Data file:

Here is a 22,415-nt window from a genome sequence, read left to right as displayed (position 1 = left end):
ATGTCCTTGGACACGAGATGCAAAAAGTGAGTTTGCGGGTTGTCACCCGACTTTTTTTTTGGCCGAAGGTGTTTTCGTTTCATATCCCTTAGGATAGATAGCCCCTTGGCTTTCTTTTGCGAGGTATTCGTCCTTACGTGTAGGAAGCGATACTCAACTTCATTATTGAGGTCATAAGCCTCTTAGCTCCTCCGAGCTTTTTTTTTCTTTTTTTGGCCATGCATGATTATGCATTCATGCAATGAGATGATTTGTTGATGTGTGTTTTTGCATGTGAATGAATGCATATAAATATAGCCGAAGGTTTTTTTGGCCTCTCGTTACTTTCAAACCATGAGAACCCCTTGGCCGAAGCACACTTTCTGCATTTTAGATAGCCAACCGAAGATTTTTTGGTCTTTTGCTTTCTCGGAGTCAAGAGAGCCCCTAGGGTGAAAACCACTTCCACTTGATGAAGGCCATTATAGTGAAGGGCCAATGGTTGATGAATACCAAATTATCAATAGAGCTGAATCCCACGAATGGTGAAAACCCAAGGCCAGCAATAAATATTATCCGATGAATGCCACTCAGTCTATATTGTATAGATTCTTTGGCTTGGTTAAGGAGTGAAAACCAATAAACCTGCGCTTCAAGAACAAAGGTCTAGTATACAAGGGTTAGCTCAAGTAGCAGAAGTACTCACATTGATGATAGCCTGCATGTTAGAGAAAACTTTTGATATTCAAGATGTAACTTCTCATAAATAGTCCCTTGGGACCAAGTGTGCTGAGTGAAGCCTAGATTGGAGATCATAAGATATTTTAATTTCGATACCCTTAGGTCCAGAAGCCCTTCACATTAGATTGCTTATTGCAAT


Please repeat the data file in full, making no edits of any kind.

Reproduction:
Here is a 22,415-nt window from a genome sequence, read left to right as displayed (position 1 = left end):
ATGTCCTTGGACACGAGATGCAAAAAGTGAGTTTGCGGGTTGTCACCCGACTTTTTTTTTGGCCGAAGGTGTTTTCGTTTCATATCCCTTAGGATAGATAGCCCCTTGGCTTTCTTTTGCGAGGTATTCGTCCTTACGTGTAGGAAGCGATACTCAACTTCATTATTGAGGTCATAAGCCTCTTAGCTCCTCCGAGCTTTTTTTTTCTTTTTTTGGCCATGCATGATTATGCATTCATGCAATGAGATGATTTGTTGATGTGTGTTTTTGCATGTGAATGAATGCATATAAATATAGCCGAAGGTTTTTTTGGCCTCTCGTTACTTTCAAACCATGAGAACCCCTTGGCCGAAGCACACTTTCTGCATTTTAGATAGCCAACCGAAGATTTTTTGGTCTTTTGCTTTCTCGGAGTCAAGAGAGCCCCTAGGGTGAAAACCACTTCCACTTGATGAAGGCCATTATAGTGAAGGGCCAATGGTTGATGAATACCAAATTATCAATAGAGCTGAATCCCACGAATGGTGAAAACCCAAGGCCAGCAATAAATATTATCCGATGAATGCCACTCAGTCTATATTGTATAGATTCTTTGGCTTGGTTAAGGAGTGAAAACCAATAAACCTGCGCTTCAAGAACAAAGGTCTAGTATACAAGGGTTAGCTCAAGTAGCAGAAGTACTCACATTGATGATAGCCTGCATGTTAGAGAAAACTTTTGATATTCAAGATGTAACTTCTCATAAATAGTCCCTTGGGACCAAGTGTGCTGAGTGAAGCCTAGATTGGAGATCATAAGATATTTTAATTTCGATACCCTTAGGTCCAGAAGCCCTTCACATTAGATTGCTTATTGCAAT